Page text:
Kafka vs Starling: What are the differences?
Developers describe Kafka as "Distributed, fault tolerant, high throughput pub-sub messaging system". Kafka is a distributed, partitioned, replicated commit log service. It provides the functionality of a messaging system, but with a unique design. On the other hand, Starling is detailed as "A light weight server for reliable distributed message passing". Starling is a powerful but simple messaging server that enables reliable distributed queuing with an absolutely minimal overhead. It speaks the MemCache protocol for maximum cross-platform compatibility. Any language that speaks MemCache can take advantage of Starling's queue facilities.
Kafka and Starling belong to "Message Queue" category of the tech stack.
Some of the features offered by Kafka are:
- Written at LinkedIn in Scala
- Used by LinkedIn to offload processing of all page and other views
- Defaults to using persistence, uses OS disk cache for hot data (has higher throughput then any of the above having persistence enabled)
On the other hand, Starling provides the following key features:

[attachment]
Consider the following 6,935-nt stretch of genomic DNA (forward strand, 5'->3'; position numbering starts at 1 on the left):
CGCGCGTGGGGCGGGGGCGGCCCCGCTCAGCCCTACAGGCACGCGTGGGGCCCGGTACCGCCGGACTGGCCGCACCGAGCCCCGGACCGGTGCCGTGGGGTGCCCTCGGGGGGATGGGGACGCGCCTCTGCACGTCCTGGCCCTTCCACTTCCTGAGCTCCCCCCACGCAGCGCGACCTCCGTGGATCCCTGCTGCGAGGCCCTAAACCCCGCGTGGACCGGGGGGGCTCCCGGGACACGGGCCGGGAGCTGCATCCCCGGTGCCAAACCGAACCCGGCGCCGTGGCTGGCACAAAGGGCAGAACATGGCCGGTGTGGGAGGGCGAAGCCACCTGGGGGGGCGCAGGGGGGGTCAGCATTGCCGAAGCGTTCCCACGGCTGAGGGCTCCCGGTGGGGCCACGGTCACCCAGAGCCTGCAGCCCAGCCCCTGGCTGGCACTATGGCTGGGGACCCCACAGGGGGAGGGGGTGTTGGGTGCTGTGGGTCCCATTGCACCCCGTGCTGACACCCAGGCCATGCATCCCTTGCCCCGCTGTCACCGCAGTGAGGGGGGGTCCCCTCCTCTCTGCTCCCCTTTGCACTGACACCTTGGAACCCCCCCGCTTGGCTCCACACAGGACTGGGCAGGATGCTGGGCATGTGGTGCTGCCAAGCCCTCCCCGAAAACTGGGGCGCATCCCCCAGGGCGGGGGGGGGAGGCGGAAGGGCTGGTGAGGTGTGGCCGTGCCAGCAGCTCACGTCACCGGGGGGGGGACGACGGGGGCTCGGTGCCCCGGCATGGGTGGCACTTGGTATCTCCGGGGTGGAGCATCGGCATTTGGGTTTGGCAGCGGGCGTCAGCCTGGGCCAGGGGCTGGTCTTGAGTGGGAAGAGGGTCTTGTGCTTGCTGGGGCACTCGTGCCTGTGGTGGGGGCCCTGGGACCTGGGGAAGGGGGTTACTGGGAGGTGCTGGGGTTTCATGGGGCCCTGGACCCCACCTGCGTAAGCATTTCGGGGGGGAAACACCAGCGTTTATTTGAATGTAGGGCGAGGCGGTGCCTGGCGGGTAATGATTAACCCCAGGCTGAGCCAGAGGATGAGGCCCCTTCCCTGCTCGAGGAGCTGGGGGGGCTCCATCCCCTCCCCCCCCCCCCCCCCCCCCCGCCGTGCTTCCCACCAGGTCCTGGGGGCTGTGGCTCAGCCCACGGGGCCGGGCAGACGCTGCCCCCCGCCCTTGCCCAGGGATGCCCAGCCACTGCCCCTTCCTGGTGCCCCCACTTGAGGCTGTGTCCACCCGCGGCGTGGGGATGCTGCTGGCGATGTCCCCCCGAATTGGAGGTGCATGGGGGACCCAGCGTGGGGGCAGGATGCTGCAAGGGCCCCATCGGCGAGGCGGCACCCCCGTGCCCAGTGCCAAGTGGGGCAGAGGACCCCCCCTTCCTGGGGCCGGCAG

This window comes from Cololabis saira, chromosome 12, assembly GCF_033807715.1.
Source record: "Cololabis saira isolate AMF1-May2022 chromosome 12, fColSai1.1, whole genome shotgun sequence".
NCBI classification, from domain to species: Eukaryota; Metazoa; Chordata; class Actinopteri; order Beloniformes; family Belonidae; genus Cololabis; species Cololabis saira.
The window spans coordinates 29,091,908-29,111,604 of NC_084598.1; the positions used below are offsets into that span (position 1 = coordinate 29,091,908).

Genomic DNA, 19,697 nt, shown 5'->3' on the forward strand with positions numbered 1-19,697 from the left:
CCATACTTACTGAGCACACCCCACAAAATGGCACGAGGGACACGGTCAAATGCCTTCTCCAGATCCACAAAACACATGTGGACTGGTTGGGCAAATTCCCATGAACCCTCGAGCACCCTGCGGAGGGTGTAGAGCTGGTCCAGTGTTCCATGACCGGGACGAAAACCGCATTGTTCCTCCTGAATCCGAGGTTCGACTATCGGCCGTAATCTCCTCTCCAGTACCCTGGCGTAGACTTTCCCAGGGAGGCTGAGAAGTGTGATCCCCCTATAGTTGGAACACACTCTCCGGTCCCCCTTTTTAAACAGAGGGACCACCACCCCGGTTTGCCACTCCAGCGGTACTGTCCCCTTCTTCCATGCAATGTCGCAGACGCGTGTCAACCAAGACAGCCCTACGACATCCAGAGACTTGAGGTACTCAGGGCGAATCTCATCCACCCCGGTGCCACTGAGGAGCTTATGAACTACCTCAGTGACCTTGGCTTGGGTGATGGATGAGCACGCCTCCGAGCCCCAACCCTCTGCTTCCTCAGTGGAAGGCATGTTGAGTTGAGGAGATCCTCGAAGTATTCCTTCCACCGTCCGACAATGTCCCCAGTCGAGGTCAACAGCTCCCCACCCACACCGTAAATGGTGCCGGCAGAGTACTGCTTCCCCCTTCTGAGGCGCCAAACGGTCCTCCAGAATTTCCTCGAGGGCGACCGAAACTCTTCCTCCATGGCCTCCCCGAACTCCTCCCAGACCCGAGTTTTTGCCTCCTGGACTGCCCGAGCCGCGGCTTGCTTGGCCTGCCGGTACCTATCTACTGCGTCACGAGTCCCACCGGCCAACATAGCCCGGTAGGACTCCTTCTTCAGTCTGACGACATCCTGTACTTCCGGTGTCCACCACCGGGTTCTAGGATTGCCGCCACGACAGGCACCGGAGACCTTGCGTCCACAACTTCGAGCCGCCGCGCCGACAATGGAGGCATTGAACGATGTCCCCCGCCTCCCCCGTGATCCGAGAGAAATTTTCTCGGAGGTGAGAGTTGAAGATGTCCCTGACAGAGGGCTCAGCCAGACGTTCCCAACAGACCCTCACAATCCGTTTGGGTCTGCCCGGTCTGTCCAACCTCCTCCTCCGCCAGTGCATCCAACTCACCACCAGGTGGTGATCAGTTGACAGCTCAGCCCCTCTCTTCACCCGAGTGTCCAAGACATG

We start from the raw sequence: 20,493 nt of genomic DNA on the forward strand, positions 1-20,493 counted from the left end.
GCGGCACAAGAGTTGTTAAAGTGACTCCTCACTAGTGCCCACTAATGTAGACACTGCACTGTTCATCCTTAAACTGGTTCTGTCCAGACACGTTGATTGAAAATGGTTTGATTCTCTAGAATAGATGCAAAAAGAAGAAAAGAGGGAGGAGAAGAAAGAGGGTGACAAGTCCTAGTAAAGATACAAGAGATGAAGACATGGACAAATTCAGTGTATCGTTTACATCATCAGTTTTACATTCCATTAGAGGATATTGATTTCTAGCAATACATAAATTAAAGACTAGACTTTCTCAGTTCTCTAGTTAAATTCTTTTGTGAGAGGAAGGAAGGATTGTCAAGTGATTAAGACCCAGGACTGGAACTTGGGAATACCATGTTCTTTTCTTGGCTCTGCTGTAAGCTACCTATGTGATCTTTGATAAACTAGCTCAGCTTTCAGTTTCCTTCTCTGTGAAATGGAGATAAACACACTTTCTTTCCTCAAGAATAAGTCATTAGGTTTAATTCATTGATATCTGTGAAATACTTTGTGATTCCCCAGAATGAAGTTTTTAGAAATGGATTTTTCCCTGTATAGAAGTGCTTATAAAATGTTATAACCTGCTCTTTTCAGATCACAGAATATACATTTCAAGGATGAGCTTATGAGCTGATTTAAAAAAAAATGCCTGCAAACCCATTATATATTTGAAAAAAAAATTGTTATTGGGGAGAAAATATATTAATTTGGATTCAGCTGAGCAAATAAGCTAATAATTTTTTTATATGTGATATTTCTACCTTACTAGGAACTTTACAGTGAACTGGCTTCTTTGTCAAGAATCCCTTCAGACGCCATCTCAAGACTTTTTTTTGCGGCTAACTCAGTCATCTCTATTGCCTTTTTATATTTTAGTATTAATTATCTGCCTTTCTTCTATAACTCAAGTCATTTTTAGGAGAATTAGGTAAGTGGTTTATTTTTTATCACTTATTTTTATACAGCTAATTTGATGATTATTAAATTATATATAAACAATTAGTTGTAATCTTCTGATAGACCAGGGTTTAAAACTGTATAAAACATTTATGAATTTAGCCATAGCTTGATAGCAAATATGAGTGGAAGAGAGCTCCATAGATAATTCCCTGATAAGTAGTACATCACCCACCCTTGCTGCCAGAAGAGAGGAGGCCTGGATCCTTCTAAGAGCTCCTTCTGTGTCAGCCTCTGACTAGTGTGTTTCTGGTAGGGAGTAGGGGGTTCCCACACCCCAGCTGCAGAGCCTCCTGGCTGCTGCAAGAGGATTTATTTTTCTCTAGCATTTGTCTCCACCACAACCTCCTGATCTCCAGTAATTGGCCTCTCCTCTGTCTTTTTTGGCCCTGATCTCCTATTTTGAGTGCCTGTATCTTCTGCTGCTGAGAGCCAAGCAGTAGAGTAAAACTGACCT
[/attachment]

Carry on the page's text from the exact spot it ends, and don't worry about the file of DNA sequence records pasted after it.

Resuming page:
- Written by Blaine Cook at Twitter
- Starling is a Message Queue Server based on MemCached
- Written in Ruby
Kafka and Starling are both open source tools. Kafka with 12.7K GitHub stars and 6.81K forks on GitHub appears to be more popular than Starling with 468 GitHub stars and 63 GitHub forks.
What is Kafka?
What is Starling?
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Front-end messages are logged to Kafka by our API and application servers. We have batch processing (on the middle-left) and real-time processing (on the middle-right) pipelines to process the experiment data. For batch processing, after daily raw log get to s3, we start our nightly experiment workflow to figure out experiment users groups and experiment metrics. We use our in-house workflow management system Pinball to manage the dependencies of all these MapReduce jobs.
Building out real-time streaming server to present data insights to Coolfront Mobile customers and internal sales and marketing teams.